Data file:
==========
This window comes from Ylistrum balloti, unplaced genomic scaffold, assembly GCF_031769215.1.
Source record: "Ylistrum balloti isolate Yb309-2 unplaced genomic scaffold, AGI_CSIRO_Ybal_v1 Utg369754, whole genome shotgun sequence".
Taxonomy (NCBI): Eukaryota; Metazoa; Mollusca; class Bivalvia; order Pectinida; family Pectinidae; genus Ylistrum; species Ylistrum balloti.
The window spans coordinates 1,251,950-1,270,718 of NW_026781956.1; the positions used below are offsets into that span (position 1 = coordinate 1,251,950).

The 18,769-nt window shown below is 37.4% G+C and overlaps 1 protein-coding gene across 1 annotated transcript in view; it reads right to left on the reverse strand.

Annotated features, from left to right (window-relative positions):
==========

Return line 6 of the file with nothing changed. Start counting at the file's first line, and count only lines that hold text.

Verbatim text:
Annotated features, from left to right (window-relative positions):